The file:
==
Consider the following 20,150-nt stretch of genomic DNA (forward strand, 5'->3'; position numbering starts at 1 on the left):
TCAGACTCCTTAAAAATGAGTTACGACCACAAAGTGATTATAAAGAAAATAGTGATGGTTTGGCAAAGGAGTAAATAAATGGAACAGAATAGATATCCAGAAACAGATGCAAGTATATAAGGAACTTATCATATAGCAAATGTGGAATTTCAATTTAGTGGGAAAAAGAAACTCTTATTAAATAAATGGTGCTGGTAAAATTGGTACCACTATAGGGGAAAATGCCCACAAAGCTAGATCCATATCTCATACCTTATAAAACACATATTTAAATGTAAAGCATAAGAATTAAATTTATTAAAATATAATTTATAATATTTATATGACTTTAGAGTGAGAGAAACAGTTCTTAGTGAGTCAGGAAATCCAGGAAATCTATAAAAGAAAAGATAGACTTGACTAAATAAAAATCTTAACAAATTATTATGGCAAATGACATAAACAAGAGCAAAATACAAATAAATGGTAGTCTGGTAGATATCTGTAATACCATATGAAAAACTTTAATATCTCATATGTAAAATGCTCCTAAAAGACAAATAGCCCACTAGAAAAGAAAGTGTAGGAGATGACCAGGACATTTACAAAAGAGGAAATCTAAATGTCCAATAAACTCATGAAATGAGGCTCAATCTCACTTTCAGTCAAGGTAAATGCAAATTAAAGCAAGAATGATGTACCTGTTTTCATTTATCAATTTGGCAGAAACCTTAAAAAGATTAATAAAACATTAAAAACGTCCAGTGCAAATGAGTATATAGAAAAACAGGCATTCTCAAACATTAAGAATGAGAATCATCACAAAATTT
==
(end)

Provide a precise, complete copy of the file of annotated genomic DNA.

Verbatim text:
Consider the following 20,150-nt stretch of genomic DNA (forward strand, 5'->3'; position numbering starts at 1 on the left):
TCAGACTCCTTAAAAATGAGTTACGACCACAAAGTGATTATAAAGAAAATAGTGATGGTTTGGCAAAGGAGTAAATAAATGGAACAGAATAGATATCCAGAAACAGATGCAAGTATATAAGGAACTTATCATATAGCAAATGTGGAATTTCAATTTAGTGGGAAAAAGAAACTCTTATTAAATAAATGGTGCTGGTAAAATTGGTACCACTATAGGGGAAAATGCCCACAAAGCTAGATCCATATCTCATACCTTATAAAACACATATTTAAATGTAAAGCATAAGAATTAAATTTATTAAAATATAATTTATAATATTTATATGACTTTAGAGTGAGAGAAACAGTTCTTAGTGAGTCAGGAAATCCAGGAAATCTATAAAAGAAAAGATAGACTTGACTAAATAAAAATCTTAACAAATTATTATGGCAAATGACATAAACAAGAGCAAAATACAAATAAATGGTAGTCTGGTAGATATCTGTAATACCATATGAAAAACTTTAATATCTCATATGTAAAATGCTCCTAAAAGACAAATAGCCCACTAGAAAAGAAAGTGTAGGAGATGACCAGGACATTTACAAAAGAGGAAATCTAAATGTCCAATAAACTCATGAAATGAGGCTCAATCTCACTTTCAGTCAAGGTAAATGCAAATTAAAGCAAGAATGATGTACCTGTTTTCATTTATCAATTTGGCAGAAACCTTAAAAAGATTAATAAAACATTAAAAACGTCCAGTGCAAATGAGTATATAGAAAAACAGGCATTCTCAAACATTAAGAATGAGAATCATCACAAAATTT